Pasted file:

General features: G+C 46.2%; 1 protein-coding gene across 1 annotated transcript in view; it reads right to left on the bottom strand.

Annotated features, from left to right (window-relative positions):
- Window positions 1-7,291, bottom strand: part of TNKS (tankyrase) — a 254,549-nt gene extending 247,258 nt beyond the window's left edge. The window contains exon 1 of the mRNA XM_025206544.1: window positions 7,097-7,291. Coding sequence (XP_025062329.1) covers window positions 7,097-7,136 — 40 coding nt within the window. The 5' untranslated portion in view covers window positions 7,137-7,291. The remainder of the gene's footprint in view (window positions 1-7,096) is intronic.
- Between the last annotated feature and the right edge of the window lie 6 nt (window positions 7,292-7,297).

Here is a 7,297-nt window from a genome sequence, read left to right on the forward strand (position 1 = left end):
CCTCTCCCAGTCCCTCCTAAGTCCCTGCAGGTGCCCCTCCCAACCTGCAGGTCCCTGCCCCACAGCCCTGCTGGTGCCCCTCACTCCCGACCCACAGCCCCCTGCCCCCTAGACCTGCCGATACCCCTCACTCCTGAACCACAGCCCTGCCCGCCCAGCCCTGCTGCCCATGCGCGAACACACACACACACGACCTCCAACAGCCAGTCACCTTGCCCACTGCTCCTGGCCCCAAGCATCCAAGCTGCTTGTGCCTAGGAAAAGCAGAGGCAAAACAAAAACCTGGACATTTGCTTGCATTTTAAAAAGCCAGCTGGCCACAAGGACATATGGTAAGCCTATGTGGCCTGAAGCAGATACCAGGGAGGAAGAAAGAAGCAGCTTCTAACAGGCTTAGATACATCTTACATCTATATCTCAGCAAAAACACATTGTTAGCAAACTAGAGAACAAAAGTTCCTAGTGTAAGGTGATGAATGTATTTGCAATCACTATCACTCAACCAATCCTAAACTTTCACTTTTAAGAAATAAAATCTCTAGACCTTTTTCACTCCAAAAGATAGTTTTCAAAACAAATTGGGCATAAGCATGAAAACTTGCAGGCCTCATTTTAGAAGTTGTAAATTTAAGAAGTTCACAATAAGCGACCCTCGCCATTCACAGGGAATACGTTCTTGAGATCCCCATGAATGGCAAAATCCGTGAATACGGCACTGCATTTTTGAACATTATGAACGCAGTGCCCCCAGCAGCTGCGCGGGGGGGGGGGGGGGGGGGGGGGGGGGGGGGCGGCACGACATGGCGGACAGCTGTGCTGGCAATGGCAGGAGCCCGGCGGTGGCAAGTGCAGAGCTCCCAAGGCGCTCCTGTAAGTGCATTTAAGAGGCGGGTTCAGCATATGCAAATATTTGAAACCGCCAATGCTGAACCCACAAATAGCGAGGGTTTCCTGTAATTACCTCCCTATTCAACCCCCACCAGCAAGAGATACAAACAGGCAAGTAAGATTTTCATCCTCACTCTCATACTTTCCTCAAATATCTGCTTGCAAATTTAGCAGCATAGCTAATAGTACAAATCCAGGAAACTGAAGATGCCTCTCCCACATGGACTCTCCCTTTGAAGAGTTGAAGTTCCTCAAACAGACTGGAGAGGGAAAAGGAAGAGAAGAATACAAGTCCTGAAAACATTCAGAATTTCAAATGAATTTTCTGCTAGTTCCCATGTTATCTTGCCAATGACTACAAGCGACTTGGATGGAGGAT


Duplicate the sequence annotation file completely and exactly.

General features: G+C 46.2%; 1 protein-coding gene across 1 annotated transcript in view; it reads right to left on the bottom strand.

Annotated features, from left to right (window-relative positions):
- Window positions 1-7,291, bottom strand: part of TNKS (tankyrase) — a 254,549-nt gene extending 247,258 nt beyond the window's left edge. The window contains exon 1 of the mRNA XM_025206544.1: window positions 7,097-7,291. Coding sequence (XP_025062329.1) covers window positions 7,097-7,136 — 40 coding nt within the window. The 5' untranslated portion in view covers window positions 7,137-7,291. The remainder of the gene's footprint in view (window positions 1-7,096) is intronic.
- Between the last annotated feature and the right edge of the window lie 6 nt (window positions 7,292-7,297).

Here is a 7,297-nt window from a genome sequence, read left to right on the forward strand (position 1 = left end):
CCTCTCCCAGTCCCTCCTAAGTCCCTGCAGGTGCCCCTCCCAACCTGCAGGTCCCTGCCCCACAGCCCTGCTGGTGCCCCTCACTCCCGACCCACAGCCCCCTGCCCCCTAGACCTGCCGATACCCCTCACTCCTGAACCACAGCCCTGCCCGCCCAGCCCTGCTGCCCATGCGCGAACACACACACACACGACCTCCAACAGCCAGTCACCTTGCCCACTGCTCCTGGCCCCAAGCATCCAAGCTGCTTGTGCCTAGGAAAAGCAGAGGCAAAACAAAAACCTGGACATTTGCTTGCATTTTAAAAAGCCAGCTGGCCACAAGGACATATGGTAAGCCTATGTGGCCTGAAGCAGATACCAGGGAGGAAGAAAGAAGCAGCTTCTAACAGGCTTAGATACATCTTACATCTATATCTCAGCAAAAACACATTGTTAGCAAACTAGAGAACAAAAGTTCCTAGTGTAAGGTGATGAATGTATTTGCAATCACTATCACTCAACCAATCCTAAACTTTCACTTTTAAGAAATAAAATCTCTAGACCTTTTTCACTCCAAAAGATAGTTTTCAAAACAAATTGGGCATAAGCATGAAAACTTGCAGGCCTCATTTTAGAAGTTGTAAATTTAAGAAGTTCACAATAAGCGACCCTCGCCATTCACAGGGAATACGTTCTTGAGATCCCCATGAATGGCAAAATCCGTGAATACGGCACTGCATTTTTGAACATTATGAACGCAGTGCCCCCAGCAGCTGCGCGGGGGGGGGGGGGGGGGGGGGGGGGGGGGGGCGGCACGACATGGCGGACAGCTGTGCTGGCAATGGCAGGAGCCCGGCGGTGGCAAGTGCAGAGCTCCCAAGGCGCTCCTGTAAGTGCATTTAAGAGGCGGGTTCAGCATATGCAAATATTTGAAACCGCCAATGCTGAACCCACAAATAGCGAGGGTTTCCTGTAATTACCTCCCTATTCAACCCCCACCAGCAAGAGATACAAACAGGCAAGTAAGATTTTCATCCTCACTCTCATACTTTCCTCAAATATCTGCTTGCAAATTTAGCAGCATAGCTAATAGTACAAATCCAGGAAACTGAAGATGCCTCTCCCACATGGACTCTCCCTTTGAAGAGTTGAAGTTCCTCAAACAGACTGGAGAGGGAAAAGGAAGAGAAGAATACAAGTCCTGAAAACATTCAGAATTTCAAATGAATTTTCTGCTAGTTCCCATGTTATCTTGCCAATGACTACAAGCGACTTGGATGGAGGAT